Sept. 11, 2014
Thirteen years ago today marked one of the most horrific days in American history.
The tragic events that befell our country that fateful day vaulted our military into what will be more than 13 years of war.
We take it for granted that our nation remembers September 11, 2001, and the patriotism that ensued and united this country in the days that followed. But our youngest Soldiers and Airmen today were just entering grade school when terrorists hijacked four planes and set them on a collision course with the twin towers of the World Trade Center in New York City and the Pentagon in Washington D.C. The fourth was heroically re-taken by passengers who fought back against the terrorist hijackers and forced the plane to crash in a Pennsylvania field.
Nearly 3,000 Americans died in the attacks, and thousands more would die in the conflicts that followed as the U.S. embarked on wars in Afghanistan and Iraq.
Today, we remain engaged in Afghanistan – this after eight concurrent years of war in Iraq.
Wisconsin has served its nation well since September 11. Nearly 35,000 Badger State citizens have deployed in support of operations in Iraq or Afghanistan. Nearly 12,000 of those Soldiers and Airmen hailed from the ranks of the Wisconsin National Guard, and nearly every unit in the Wisconsin National Guard has mobilized since September 11, 2001.
Still today, more than 250 members of the Wisconsin Army National Guard are serving in Afghanistan with Battery A, 1st Battalion, 121st Field Artillery, the 829th Engineer Company and Detachment 52 of the Operational Support Airlift Command. Nearly 100 more from the 950th Engineer Company will join them in the coming months, and others remain deployed around the world supporting global operations and combating terrorism.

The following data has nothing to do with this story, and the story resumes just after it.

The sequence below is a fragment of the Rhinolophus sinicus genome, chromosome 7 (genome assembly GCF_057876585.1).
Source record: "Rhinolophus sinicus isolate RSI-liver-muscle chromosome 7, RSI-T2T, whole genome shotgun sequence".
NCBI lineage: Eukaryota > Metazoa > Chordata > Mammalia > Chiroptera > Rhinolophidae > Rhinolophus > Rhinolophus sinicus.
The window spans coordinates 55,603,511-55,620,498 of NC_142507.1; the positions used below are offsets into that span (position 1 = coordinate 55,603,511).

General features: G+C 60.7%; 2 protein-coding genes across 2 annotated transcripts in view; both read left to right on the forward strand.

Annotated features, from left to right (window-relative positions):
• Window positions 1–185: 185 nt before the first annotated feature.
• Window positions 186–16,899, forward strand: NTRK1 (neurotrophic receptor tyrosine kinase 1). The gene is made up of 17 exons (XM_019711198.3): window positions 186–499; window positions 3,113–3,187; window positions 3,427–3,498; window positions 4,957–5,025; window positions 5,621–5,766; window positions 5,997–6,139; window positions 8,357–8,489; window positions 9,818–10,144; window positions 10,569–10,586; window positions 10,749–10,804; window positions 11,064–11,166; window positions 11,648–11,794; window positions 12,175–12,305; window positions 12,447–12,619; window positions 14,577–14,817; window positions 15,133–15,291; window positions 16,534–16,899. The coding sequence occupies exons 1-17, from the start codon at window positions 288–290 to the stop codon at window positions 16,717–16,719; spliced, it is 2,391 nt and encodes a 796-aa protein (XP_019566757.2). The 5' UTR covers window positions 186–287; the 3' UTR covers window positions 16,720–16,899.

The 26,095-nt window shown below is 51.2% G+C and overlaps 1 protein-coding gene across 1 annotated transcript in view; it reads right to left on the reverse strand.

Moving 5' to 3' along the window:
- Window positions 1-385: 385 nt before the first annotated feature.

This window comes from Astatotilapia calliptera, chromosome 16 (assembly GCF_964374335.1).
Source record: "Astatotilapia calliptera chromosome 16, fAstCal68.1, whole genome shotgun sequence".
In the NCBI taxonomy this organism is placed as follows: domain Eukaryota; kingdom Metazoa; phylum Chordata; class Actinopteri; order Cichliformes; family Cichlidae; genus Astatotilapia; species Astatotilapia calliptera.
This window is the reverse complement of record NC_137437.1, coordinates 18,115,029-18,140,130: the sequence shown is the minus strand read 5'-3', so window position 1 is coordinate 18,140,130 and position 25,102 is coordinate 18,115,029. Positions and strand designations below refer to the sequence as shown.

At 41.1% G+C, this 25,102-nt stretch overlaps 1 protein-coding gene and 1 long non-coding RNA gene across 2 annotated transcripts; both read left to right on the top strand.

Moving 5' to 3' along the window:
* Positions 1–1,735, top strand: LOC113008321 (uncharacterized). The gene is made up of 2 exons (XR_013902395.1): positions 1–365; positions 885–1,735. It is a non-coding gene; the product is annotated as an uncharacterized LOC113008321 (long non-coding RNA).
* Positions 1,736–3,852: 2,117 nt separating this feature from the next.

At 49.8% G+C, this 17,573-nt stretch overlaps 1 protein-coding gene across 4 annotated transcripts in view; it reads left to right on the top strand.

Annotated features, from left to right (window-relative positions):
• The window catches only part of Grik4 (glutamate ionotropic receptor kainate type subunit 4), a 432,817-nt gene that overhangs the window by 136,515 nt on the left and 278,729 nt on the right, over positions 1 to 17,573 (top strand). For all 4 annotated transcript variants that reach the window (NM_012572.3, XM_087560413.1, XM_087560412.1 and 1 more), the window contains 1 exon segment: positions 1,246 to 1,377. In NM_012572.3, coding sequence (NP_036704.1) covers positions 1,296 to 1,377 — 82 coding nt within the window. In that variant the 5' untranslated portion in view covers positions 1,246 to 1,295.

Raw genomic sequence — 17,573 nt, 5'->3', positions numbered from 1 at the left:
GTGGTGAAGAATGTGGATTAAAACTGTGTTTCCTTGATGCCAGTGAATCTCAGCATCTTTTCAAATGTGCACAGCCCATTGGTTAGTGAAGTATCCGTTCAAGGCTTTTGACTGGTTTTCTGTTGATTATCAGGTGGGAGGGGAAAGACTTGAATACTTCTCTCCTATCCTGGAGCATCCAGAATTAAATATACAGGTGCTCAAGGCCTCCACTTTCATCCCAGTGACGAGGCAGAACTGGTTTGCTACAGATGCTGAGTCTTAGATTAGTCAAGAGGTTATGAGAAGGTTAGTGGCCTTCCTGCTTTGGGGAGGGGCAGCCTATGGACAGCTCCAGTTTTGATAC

The post-9/11 world is one in which America’s best and brightest – our military men and women in uniform – are being asked to bear a heavy load to protect our nation from the evils that threaten it from abroad. This generation of warriors has shouldered that burden as valiantly as its predecessor generations carried the torch of freedom in past conflicts.
Our military represents less than one percent of our nation’s population, yet that one percent has been at war for nearly 13 years. For much of that time, it fought two wars simultaneously.
Our military has paid a steep price as its combated terrorism around the globe. The Wisconsin National Guard has lost 10 of its own in combat zones. The State of Wisconsin has lost 125.
Though the events of September 11, 2001, fade further into history with each passing year, we must never forget those who lost their lives that September morning. And we must never forget those that served and lost their lives in its wake to secure our nation in an uncertain world.
Just as important is remembering the unity and patriotism America shared in the days and weeks following the attacks as well as everything that makes this country worth fighting for.